00:00 / 00:00




Renal system




0 / 9 complete

USMLE® Step 1 questions

0 / 2 complete

High Yield Notes

9 pages



of complete


USMLE® Step 1 style questions USMLE

of complete

A 5-year-old child with intellectual disability is brought to the clinic by his parents due to progressive growth of facial lesions. His parents first noted it a few months ago and tried several over-the-counter creams with minimal improvement. Medical history is notable for seizures, hyperactivity, and mild cognitive dysfunction. Vitals are within normal limits. Physical examination reveals the facial lesions shown below:  

Reproduced from: Wikipedia    

Which of the following additional findings is most likely to be found on further examination of this patient?    


Content Reviewers

Angiomyolipomas are the most common benign tumors found in the kidneys, although they can be found in other tissues like the liver and on rare occasions in some reproductive structures.

If we break down the word we see that they are tumors that are comprised of blood vessels (angio), smooth muscle (myo), and adipose or fat tissue (lipo).

Angiomyolipomas are often described as hamartomas, which means that they are focal, abnormal growth of cells which are normally found at that site, but are disorganized.

It’s a bit like a house with a front door that can’t be reached, it’s the right part for the structure, but it’s not organized in the right way.

Angiomyolipomas also belong to the perivascular epithelioid cell tumor family, or PEComa family, meaning that they are made of epithelial-like cells that are found around blood vessels.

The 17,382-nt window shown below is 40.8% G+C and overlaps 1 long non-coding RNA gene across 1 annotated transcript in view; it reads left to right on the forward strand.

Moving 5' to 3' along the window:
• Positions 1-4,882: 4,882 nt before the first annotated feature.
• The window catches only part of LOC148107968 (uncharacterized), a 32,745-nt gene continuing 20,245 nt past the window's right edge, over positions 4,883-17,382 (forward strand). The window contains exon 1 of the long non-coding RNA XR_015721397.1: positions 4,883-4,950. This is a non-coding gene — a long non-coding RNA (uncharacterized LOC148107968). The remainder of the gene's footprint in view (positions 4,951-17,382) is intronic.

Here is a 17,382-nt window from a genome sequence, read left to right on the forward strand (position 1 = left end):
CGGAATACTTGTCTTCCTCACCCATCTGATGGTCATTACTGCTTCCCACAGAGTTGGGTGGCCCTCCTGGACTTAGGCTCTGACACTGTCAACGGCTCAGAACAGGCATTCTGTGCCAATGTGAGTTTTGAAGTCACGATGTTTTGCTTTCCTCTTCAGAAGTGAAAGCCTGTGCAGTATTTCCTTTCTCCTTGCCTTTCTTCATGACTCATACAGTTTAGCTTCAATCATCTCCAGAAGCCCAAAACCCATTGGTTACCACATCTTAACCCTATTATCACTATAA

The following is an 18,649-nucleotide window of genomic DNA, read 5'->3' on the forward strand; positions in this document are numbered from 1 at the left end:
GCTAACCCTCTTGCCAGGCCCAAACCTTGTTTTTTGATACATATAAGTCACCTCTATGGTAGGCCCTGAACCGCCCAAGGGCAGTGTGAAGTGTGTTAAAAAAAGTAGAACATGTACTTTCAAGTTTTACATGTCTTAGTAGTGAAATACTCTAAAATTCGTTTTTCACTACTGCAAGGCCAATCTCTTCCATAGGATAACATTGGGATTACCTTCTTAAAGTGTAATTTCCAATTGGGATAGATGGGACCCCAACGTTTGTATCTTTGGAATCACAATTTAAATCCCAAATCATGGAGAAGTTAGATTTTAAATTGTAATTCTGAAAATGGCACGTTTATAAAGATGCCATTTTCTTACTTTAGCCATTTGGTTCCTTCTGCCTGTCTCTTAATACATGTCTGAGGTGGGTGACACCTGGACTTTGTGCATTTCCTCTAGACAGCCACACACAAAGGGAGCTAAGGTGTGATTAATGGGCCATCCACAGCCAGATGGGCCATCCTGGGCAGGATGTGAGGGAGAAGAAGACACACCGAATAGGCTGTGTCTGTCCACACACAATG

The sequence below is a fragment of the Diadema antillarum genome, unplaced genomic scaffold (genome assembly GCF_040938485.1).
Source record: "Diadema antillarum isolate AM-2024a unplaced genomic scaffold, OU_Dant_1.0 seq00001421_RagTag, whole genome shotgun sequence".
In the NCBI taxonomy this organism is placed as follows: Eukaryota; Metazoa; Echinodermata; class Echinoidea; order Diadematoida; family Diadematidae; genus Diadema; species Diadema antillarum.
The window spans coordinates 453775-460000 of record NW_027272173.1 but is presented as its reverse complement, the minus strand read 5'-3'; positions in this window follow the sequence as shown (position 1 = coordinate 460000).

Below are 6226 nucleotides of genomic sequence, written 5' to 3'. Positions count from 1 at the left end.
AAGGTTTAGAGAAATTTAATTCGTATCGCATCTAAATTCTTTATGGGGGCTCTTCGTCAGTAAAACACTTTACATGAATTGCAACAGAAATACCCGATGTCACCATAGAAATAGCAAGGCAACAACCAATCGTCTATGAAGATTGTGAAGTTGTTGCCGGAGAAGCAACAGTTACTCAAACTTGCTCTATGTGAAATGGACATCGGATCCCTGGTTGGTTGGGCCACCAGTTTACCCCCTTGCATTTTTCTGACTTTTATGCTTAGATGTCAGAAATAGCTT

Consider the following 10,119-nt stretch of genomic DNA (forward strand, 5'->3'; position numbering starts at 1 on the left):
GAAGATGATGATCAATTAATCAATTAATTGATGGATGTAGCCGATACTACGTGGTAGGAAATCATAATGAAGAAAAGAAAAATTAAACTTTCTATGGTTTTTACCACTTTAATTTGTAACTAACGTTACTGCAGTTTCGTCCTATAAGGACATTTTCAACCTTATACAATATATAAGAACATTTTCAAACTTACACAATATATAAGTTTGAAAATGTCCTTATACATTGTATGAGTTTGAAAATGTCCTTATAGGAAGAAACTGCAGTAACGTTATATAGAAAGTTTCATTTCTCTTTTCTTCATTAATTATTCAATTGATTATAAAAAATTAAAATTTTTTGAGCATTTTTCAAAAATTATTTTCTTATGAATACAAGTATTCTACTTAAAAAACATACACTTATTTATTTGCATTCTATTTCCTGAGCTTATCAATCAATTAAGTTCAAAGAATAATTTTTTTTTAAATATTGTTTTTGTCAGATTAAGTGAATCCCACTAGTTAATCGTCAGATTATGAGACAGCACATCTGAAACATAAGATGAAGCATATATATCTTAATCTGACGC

Now, it’s worth mentioning that normally there are no perivascular epithelioid cells that exist; the name just refers to the way that the tumor cells look under the microscope.

The actual cell type from which PEComas, including angiomyolipomas arise, is not known.

The majority of angiomyolipomas will pop up sporadically - which means they are not a part of a syndrome - as isolated lesions.

Interestingly, the tumors develop more often in the right kidney than in the left.

However, these tumors are also strongly associated with tuberous sclerosis which is a genetic disease that causes benign tumors to develop in various parts of the body.

Individuals with tuberous sclerosis often have multiple angiomyolipomas along the surface of both kidneys, and they can be larger in size than the sporadic ones.

Regardless of whether the angiomyolipoma occurs sporadically or as a consequence of tuberous sclerosis, there is usually an underlying mutation in one of the tuberous sclerosis genes - TSC1 or TSC2 - which code for the tuberous sclerosis complex proteins hamartin and tuberin, respectively.


  1. "Robbins Basic Pathology" Elsevier (2017)
  2. "Harrison's Principles of Internal Medicine, Twentieth Edition (Vol.1 & Vol.2)" McGraw-Hill Education / Medical (2018)
  3. "Pathophysiology of Disease: An Introduction to Clinical Medicine 8E" McGraw-Hill Education / Medical (2018)
  4. "CURRENT Medical Diagnosis and Treatment 2020" McGraw-Hill Education / Medical (2019)
  5. "The Differential Imaging Features of Fat-Containing Tumors in the Peritoneal Cavity and Retroperitoneum: the Radiologic-Pathologic Correlation" Korean Journal of Radiology (2010)
  6. "Tuberous Sclerosis Complex Diagnostic Criteria Update: Recommendations of the 2012 International Tuberous Sclerosis Complex Consensus Conference" Pediatric Neurology (2013)

Copyright © 2023 Elsevier, its licensors, and contributors. All rights are reserved, including those for text and data mining, AI training, and similar technologies.

Cookies are used by this site.

USMLE® is a joint program of the Federation of State Medical Boards (FSMB) and the National Board of Medical Examiners (NBME). COMLEX-USA® is a registered trademark of The National Board of Osteopathic Medical Examiners, Inc. NCLEX-RN® is a registered trademark of the National Council of State Boards of Nursing, Inc. Test names and other trademarks are the property of the respective trademark holders. None of the trademark holders are endorsed by nor affiliated with Osmosis or this website.